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  • Sarah Chamberlain

Chamberlain: Democrats must reach across aisle during infrastructure debate

Credit-card use grew over the years because people embraced the idea of buying something today and paying for it out of future income. Democrats still embrace that philosophy; Republicans don’t.

Democrats have tried to position Republicans as being anti-Main Street because we voted against the $1.3 trillion COVID relief bill when in fact our real issue was that more than 90% of the bill’s price tag had so little to do with pandemic relief that we couldn’t support it in its entirety. They rammed it through without any interest in bipartisanship merely because “they could.”

Now, as we await the outcome of President Joe Biden’s infrastructure bill, we anticipate a similar strategy, one that ends with the Democrats funneling non-infrastructure-related pork into their districts using the reconciliation process.

Much of the country’s infrastructure — roads, bridges, public drinking and water systems, dams, airports, mass transit systems, and more – need major overhaul after years of underfunding. The American Society of Civil Engineers gave it a C- in its 2021 Infrastructure Report Card, a slight increase over the D+ the organization assigned four years ago in its last report card.

We will continue to support rural broadband as part of a comprehensive bill. We hope to see a funding request for an overhaul of the nation’s drinking water and wastewater infrastructure, a bipartisan provision that has been negotiated in discussions between RMSP Member Sen. Shelley Moore Capito of West Virginia and Democratic Sen. Tom Carper of Delaware and their Environment and Public Works Committee members.

We can also see an infrastructure bill that includes bipartisan provisions for research and development credits for small businesses; carbon-capture technology; IT technology; and initiatives that would improve racial equity in transportation.

Road- and bridge-building legislation has a long history of support from both parties. It’s good on a macro level, and it is a great way for legislators to deliver critical project funding to their districts. We are pleased that RMSP House members Brian Fitzpatrick of Pennsylvania and John Katko of New York were invited to the White House to discuss our priorities with the President, Vice President, and Transportation Secretary Pete Buttigieg.

Our problem is whether we should use tax increases to pay for it, particularly given how much we just spent on non-COVID-related provisions. Like the COVID relief bill, we want to draw some lines as to how the Democrats define “infrastructure” and what gets inserted into that bill that doesn’t directly address our critical needs in that area. And we also are concerned that – like the COVID relief bill – the Democrats will use the reconciliation process to exclude Republicans from the process.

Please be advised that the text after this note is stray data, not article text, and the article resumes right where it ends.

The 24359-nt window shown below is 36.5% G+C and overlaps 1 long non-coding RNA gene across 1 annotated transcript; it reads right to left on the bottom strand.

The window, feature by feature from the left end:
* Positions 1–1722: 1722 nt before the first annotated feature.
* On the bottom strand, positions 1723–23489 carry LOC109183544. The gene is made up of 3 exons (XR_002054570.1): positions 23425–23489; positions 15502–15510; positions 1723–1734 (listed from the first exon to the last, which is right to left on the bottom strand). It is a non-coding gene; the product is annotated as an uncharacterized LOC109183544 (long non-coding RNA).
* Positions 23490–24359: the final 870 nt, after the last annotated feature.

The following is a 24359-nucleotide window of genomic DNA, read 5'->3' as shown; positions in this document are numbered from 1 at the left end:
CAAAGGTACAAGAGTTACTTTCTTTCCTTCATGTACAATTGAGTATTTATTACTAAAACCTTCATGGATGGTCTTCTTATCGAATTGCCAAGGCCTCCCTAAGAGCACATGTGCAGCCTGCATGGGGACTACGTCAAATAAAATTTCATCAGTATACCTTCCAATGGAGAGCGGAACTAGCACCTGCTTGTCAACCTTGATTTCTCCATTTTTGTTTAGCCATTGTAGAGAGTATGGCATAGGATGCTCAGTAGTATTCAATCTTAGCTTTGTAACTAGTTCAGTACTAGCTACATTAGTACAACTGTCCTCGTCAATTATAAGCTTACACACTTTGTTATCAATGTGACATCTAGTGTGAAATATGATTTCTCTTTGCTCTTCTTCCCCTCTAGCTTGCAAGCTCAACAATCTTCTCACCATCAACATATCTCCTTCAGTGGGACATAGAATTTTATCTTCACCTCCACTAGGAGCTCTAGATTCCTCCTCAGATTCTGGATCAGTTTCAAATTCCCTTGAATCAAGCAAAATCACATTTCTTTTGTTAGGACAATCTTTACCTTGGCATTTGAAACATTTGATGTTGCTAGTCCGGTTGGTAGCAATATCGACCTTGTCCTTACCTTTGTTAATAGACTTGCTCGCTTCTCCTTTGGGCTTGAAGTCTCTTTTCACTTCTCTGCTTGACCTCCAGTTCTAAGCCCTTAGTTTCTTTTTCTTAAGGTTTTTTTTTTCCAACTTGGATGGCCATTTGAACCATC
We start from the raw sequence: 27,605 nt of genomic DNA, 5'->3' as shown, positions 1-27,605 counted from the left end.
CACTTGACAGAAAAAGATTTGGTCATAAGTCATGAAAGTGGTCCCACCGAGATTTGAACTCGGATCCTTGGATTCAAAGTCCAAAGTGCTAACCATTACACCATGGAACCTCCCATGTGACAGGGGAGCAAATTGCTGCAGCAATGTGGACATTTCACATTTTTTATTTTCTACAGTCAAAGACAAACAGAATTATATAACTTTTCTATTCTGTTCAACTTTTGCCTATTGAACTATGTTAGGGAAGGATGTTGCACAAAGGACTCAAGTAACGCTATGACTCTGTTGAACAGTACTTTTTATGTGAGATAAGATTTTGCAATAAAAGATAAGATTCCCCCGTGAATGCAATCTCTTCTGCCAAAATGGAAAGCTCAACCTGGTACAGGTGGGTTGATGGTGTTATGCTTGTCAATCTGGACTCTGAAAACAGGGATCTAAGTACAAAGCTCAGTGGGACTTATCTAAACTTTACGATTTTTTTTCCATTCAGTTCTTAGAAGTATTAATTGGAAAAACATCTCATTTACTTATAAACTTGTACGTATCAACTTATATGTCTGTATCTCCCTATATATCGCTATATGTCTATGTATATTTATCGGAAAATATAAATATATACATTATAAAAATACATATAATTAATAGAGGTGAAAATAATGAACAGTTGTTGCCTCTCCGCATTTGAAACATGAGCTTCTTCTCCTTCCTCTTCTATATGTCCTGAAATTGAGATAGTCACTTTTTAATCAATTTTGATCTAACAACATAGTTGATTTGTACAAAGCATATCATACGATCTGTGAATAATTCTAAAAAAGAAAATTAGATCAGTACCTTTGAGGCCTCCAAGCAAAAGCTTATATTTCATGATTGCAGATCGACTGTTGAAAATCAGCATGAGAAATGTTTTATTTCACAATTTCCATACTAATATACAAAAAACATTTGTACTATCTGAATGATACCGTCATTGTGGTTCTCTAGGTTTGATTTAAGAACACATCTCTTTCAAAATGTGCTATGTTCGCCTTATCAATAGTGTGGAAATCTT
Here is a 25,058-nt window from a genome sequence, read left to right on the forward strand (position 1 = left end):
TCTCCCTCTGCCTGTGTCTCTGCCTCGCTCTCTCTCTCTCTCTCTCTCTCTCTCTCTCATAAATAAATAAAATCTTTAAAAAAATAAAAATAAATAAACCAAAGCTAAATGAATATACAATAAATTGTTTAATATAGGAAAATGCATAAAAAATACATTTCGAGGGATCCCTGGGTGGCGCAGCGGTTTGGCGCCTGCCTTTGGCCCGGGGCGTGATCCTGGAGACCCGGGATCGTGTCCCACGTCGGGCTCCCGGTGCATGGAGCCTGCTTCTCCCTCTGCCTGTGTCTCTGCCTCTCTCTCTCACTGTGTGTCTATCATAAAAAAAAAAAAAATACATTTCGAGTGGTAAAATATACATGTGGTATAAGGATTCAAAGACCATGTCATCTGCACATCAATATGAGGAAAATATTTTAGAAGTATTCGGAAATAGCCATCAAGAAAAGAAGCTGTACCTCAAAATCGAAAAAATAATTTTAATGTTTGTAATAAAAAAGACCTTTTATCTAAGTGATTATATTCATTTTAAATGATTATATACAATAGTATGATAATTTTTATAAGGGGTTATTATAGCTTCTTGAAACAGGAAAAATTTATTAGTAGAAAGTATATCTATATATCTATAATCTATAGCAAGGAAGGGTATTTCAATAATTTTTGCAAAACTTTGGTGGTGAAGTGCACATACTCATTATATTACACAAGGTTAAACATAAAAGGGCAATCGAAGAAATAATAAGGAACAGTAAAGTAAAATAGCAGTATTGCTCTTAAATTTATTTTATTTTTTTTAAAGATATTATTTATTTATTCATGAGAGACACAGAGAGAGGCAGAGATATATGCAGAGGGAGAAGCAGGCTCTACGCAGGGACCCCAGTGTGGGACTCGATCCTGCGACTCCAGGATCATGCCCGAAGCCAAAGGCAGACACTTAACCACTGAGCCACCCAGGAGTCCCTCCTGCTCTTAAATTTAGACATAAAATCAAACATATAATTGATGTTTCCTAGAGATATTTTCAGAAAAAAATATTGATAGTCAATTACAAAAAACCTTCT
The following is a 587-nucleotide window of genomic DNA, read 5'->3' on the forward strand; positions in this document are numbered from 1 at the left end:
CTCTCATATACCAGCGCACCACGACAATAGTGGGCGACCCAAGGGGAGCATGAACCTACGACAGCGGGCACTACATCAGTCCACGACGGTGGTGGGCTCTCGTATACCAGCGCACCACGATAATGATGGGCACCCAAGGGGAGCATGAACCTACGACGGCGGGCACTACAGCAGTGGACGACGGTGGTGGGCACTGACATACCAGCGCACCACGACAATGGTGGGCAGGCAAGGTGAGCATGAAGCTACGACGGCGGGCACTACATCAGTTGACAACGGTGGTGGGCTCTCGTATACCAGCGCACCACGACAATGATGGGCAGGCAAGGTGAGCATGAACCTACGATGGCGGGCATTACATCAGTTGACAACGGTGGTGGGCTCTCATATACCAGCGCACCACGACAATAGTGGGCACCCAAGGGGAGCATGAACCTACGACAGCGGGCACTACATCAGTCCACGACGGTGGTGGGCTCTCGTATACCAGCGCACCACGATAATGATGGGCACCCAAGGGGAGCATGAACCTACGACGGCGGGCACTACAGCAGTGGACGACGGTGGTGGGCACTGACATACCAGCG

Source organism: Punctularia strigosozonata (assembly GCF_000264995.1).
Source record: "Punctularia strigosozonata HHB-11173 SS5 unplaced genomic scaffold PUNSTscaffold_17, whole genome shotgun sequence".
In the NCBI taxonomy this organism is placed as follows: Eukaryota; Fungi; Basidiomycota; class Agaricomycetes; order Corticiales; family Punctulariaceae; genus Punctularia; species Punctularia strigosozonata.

We anticipate that the word “sweeping” will be used by the media to describe the bill. If the President follows the shopping list he shared during the campaign, the bill will include at least $2 trillion in “accelerated” investments to shift to cleaner energy; build 500,000 charging stations for electric vehicles, support public transit; repair roads and bridges; create unionized jobs; address climate change; implement policy changes on green energy and immigration; and even make child tax credits passed during the COVID-assistance process permanent.

We are cautiously optimistic that the railroading of subsidies for Democratic districts as part of COVID relief will not work for this bill. Some moderate Democrats have raised concerns about blocking infrastructure legislation if Republicans aren’t included. But we’ve seen examples in the past of House Democrats adding provisions at the 11th hour that Senate Republicans just couldn’t support.

We will hold Speaker Nancy Pelosi to her description of what the bill should include – broadband, water systems, mass transit, good paying jobs across the country, schools, and housing. The devil, however, is in the details, and after listing those items, she added “and the rest” and that ambiguity is where we’re concerned.

At the same time, we will also do our best to hold Biden to his promise not to increase taxes on people making less than $400,000 a year.

One of our top priorities this Congress is to work with the Biden administration on an ambitious, bipartisan infrastructure package that maintains, repairs, and invests in America. The time is now for Congress and the Administration to reach across the aisle, unite, and boost investments in our surface transportation network that will move our transportation systems into the 21st century.

Investing in our roads, rails, bridges, IT infrastructure, and electrical grid is an investment in our nation, our economy, and our families. Democrats need to avoid once again making this a partisan issue.

Sarah Chamberlain is president and CEO of the Republican Main Street Partnership, which supports a broad alliance of moderate Republicans committed to enacting common-sense, bipartisan legislation on kitchen-table issues. This column first ran on the USA Today Network's Atlantic Region.


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